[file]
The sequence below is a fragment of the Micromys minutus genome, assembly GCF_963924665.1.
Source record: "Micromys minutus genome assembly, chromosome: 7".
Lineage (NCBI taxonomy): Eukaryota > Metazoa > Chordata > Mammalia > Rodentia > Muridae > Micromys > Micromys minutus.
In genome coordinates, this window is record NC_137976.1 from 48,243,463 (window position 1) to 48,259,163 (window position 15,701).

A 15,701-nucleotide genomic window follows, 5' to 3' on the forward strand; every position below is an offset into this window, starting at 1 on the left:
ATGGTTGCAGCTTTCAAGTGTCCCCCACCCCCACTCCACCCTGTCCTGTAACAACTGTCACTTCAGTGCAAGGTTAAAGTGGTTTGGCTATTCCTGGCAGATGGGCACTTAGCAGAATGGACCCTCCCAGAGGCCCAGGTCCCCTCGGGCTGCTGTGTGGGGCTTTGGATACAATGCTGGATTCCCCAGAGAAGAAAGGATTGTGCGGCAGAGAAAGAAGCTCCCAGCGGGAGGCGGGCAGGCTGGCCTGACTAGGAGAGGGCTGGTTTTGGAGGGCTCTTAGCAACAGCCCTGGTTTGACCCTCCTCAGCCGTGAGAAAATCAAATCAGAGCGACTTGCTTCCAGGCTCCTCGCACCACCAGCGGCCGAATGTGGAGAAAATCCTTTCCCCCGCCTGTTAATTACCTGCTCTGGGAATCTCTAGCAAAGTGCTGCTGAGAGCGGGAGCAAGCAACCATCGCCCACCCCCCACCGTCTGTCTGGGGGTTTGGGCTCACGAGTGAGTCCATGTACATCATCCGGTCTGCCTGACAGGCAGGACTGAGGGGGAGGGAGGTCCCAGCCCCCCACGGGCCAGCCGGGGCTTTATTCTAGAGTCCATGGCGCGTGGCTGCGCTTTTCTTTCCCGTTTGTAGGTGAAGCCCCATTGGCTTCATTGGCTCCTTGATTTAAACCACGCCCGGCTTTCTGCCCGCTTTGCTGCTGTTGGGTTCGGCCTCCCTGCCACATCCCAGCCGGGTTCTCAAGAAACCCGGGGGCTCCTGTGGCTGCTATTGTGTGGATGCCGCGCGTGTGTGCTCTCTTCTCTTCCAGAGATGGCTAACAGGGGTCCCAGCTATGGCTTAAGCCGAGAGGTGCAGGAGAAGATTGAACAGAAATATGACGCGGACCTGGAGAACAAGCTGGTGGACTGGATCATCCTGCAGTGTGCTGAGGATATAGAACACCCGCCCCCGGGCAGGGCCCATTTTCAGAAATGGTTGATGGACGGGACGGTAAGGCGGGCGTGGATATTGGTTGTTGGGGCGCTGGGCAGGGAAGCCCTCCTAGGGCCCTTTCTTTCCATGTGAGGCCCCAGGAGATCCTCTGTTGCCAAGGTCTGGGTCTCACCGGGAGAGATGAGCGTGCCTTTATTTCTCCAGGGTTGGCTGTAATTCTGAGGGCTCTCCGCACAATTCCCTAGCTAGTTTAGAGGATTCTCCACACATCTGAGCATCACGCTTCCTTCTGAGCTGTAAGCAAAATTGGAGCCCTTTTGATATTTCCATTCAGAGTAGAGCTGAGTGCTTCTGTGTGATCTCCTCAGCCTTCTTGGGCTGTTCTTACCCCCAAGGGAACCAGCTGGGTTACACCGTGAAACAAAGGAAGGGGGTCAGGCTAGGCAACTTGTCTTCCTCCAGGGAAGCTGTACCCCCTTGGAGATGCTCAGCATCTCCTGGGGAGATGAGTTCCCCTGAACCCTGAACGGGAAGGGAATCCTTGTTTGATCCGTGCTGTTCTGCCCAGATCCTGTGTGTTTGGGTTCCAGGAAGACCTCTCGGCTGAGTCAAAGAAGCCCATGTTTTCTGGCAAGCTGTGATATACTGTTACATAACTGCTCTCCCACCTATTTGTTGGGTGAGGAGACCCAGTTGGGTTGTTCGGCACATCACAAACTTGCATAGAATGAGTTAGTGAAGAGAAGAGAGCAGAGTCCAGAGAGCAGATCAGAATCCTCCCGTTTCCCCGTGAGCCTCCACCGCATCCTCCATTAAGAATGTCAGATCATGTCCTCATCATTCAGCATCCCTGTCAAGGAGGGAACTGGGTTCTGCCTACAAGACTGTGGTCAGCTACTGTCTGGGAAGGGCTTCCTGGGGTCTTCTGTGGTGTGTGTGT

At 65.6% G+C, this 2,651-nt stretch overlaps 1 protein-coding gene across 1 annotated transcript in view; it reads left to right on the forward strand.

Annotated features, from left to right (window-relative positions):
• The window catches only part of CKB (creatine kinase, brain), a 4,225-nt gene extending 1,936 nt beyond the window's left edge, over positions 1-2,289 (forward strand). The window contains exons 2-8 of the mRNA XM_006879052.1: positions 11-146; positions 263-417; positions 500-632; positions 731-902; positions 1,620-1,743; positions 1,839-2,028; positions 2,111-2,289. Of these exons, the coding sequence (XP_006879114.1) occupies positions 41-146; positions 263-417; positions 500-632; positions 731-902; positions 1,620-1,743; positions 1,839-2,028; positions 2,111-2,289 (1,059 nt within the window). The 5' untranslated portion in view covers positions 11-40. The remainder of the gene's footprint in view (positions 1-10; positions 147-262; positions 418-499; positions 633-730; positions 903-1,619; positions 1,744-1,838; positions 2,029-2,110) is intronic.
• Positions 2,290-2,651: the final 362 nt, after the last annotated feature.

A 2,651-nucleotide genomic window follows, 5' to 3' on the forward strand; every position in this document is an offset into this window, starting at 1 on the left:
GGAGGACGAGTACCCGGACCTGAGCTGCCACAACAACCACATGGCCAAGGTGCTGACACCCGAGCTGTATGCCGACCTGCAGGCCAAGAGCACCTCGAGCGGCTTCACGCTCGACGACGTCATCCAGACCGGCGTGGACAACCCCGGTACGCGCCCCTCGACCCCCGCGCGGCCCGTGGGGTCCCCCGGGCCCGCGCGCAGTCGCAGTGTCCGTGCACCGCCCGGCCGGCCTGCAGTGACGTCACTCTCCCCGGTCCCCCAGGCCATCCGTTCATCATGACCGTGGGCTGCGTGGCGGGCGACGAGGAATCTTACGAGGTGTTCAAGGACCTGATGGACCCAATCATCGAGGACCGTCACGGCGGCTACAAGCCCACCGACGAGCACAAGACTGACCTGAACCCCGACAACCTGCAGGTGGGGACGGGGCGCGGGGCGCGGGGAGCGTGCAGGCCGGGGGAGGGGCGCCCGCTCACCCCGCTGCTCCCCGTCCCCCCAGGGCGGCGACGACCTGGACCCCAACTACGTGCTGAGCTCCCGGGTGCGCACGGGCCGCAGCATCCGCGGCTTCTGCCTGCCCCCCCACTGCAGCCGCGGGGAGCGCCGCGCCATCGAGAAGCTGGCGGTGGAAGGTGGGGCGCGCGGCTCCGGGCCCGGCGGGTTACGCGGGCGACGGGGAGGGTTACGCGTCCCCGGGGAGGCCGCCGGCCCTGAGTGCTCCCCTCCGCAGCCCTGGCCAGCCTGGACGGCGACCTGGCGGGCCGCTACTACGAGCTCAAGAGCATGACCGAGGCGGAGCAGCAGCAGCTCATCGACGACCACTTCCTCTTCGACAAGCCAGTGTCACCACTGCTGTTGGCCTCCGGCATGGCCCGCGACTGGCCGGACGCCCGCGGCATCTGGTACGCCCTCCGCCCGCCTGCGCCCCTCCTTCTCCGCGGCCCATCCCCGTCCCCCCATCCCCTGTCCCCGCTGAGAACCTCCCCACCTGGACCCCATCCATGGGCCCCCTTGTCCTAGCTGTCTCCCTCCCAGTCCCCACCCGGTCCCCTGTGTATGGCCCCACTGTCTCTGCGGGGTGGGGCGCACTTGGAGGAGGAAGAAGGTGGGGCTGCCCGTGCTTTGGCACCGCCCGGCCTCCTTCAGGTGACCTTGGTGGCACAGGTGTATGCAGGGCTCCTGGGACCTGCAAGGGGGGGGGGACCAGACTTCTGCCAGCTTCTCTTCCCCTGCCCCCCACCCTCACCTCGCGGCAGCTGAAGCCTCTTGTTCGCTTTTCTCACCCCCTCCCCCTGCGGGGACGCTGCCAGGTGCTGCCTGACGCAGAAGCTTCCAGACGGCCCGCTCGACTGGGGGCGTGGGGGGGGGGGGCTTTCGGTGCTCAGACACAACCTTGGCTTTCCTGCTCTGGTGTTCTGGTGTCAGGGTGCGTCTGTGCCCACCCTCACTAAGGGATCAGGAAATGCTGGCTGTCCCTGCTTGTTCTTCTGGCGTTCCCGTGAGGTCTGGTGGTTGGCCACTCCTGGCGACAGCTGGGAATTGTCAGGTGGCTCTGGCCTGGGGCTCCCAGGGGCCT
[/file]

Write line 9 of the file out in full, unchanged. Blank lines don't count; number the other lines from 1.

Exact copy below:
• The window catches only part of CKB (creatine kinase, brain), a 4,225-nt gene extending 1,936 nt beyond the window's left edge, over positions 1-2,289 (forward strand). The window contains exons 2-8 of the mRNA XM_006879052.1: positions 11-146; positions 263-417; positions 500-632; positions 731-902; positions 1,620-1,743; positions 1,839-2,028; positions 2,111-2,289. Of these exons, the coding sequence (XP_006879114.1) occupies positions 41-146; positions 263-417; positions 500-632; positions 731-902; positions 1,620-1,743; positions 1,839-2,028; positions 2,111-2,289 (1,059 nt within the window). The 5' untranslated portion in view covers positions 11-40. The remainder of the gene's footprint in view (positions 1-10; positions 147-262; positions 418-499; positions 633-730; positions 903-1,619; positions 1,744-1,838; positions 2,029-2,110) is intronic.